In high school, at the tender age of 18, I was tiny. I look back at photos of myself and wonder just how it was possible, because it wasn’t as though I was eating healthy. Then a gap year happened, and after that I started my first year of varsity.
You know how they talk about first year spread? Yeah. It’s real.
I moved back home to Cape Town after my first year and continued my varsity career in Stellenbosch, where I struggled to lose the weight I had gained in the previous year despite trying every fad and trick.
Eventually, after much embarrassment and deliberation, I decided to see a dietician for some proper advice. I was put on a 1 200 calorie diet, which considering my height and activity, was not a lot. It was trial and error; I lost a bit and gained a bit of it back, and I quickly became frustrated. A couple of months in, I became so strict and unyielding about my eating plan that I refused to eat anything that wasn’t prescribed. Not one extra glass of wine with dinner, not even one square of chocolate or teaspoon of sugar. I had decided that if I was going to do this, I was going to do this right. I lost the weight I had gained, and even a little more.
It turns out that I had developed a form of orthorexia. I would only eat what I deemed healthy and avoid anything that I thought unhealthy or harmful to my body. And it meant that I was stressing out my metabolism. It meant salads and veggies and fighting about milkshakes with a now ex-boyfriend.
Soon after this, I was diagnosed with PCOS, short for Polycystic Ovarian Syndrome. The condition is not fun, but it’s also not uncommon, and along with the increased chance of cardiovascular disease and Type 2 Diabetes comes increased levels of anxiety, depression and disordered eating.
Skip ahead a couple of years, and a new, happy relationship had seen me slowly get back into the habit and rhythm of eating normally again. I could enjoy chocolate without wondering how much I had set myself back. I didn’t feel the need to constantly check how much water I had consumed. But somewhere along the line, I picked up some of that previous weight again. Hey, it happens. Life happens.
Shortly before my 25th birthday I decided that I would try to lose the few kilos I had picked up. It backfired. I tried the 21-Day plan that every second person on Facebook has given a go. I tried intermittent fasting and high protein diets to no avail.
I just figured that if I had done it before, I could do it again. And what was the big deal with food anyway? It’s just a way to fuel your body, right? Why should you care what you eat except to change your shape?
I developed a binge eating disorder, also referred to as BED. For anyone sitting there thinking, “Oh, no big deal, I binge sometimes” please let me explain the absolute chaos and havoc that this wreaks on your life. It’s not just overeating once or twice. It’s a compulsive overeating that you simply cannot control, affecting your emotions, your way of thinking, and basically taking over your whole life. During the space of a few months I gained 16 kg. Gasp, I know. My social life plummeted along with my self-confidence. This is not just a once in a while “eat until you unbutton your jeans” kinda thing. This is something that slowly devolves into you not wanting to start eating for fear that you won’t be able to stop.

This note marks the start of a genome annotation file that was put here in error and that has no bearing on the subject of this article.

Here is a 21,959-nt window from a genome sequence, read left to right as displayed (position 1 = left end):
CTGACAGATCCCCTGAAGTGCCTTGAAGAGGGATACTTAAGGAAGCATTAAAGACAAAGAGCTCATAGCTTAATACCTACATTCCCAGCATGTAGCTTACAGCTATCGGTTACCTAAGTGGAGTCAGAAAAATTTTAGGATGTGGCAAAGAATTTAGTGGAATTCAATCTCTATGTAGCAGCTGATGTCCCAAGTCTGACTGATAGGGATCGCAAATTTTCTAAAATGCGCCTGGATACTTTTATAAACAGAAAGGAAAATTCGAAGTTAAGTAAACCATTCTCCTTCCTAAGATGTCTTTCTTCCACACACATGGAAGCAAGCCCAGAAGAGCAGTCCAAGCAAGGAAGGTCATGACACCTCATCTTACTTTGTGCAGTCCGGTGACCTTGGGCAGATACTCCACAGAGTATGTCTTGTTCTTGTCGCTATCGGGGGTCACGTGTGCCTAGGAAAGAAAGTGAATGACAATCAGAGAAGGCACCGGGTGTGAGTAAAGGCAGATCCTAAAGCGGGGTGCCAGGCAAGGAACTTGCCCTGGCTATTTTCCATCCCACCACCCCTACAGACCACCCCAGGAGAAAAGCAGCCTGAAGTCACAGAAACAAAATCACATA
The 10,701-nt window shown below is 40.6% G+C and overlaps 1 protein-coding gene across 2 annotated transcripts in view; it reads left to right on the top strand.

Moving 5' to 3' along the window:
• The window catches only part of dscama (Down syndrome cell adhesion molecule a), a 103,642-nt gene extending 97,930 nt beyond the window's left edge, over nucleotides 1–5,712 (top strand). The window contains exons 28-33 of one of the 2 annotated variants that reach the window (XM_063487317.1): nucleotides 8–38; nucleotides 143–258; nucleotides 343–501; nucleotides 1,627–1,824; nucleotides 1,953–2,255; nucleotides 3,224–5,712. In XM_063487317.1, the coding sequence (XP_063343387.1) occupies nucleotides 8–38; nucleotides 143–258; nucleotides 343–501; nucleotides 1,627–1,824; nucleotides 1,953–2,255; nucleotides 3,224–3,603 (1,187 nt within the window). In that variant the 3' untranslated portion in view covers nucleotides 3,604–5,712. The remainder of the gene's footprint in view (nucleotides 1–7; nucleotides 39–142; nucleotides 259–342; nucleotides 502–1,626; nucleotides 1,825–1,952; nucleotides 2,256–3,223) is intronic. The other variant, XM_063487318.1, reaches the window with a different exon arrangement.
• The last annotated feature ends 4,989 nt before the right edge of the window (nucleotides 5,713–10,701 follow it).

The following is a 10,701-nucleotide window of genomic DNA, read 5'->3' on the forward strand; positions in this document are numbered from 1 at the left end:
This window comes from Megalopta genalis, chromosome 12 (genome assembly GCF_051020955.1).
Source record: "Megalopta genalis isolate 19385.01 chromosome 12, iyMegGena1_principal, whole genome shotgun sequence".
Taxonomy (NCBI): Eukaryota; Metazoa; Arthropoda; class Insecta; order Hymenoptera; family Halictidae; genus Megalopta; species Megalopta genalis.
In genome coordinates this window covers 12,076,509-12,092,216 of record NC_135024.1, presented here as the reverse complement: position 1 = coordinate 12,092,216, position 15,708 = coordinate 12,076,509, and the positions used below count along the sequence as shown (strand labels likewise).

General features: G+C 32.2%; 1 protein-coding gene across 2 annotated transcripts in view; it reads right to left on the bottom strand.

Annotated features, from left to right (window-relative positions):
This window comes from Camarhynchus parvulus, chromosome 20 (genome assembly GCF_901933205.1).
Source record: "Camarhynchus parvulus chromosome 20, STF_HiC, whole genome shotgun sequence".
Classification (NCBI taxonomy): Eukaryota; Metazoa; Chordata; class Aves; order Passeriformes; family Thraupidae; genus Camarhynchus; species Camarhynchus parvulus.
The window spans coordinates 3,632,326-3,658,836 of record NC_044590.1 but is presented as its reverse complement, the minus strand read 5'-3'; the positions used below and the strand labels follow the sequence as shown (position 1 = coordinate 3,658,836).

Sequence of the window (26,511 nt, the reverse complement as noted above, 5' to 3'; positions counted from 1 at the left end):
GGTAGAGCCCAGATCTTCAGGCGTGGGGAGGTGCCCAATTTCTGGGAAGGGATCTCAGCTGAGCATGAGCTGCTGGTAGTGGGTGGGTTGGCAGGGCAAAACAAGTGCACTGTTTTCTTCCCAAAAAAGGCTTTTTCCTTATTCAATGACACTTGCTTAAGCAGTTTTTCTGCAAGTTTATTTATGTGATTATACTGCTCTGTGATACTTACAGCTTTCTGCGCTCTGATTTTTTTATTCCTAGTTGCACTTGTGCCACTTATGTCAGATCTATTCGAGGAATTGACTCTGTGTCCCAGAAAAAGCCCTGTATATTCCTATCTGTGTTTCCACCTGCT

How do you stop it? How do you lift yourself back out of this spiral?
If you’re having an issue, or if you think you’re developing a problem, speak to someone. Maybe it’s a friend, or a parent, or a trained psychologist. Put on your big-girl panties and build up the courage to tell someone you’re struggling. Because chances are that you’re not going to be able to beat this alone.
For me, it was understanding that what and how I eat makes a difference to me, and it’s not just my physical appearance that is affected.
Eat the food that makes you happy, but understand that this might be a once-in-a-while kind of treat, and not an all-day-every-day kind of treat.
Understand that you’re going to mess up. It might be in a day, a week, or a month. It might be in a year. And you might have to deal with that panic of “Oh no, it’s happening again.” It’s okay, just breathe, you’re strong and you’ll beat this.
Understand how the food you are consuming is making you feel. Struggling at 4pm in the afternoon? Maybe there’s a trigger. Maybe you’re sad or stressed. Maybe you’re struggling to come to terms with something. Grab your notebook and a pen and acknowledge the fact that you’re struggling.
There are so many cool resources out there if you know where to look. Personally I enjoyed listening to a podcast by the name of Brain Over Binge.
So, is this it? Am I cured, whole, sane again?
I think the thing with becoming an adult is realising that things don’t always get fixed overnight. Sometimes it takes weeks, or months or even years. So no, I’m not completely “cured”. I still have a way to go before I can honestly say that I don’t fear slipping back into it.
But I can now truly say that I care about what I eat, because I know how it affects me as a whole, mentally, physically and emotionally.
It’s a big deal. So eat like you give a fuck.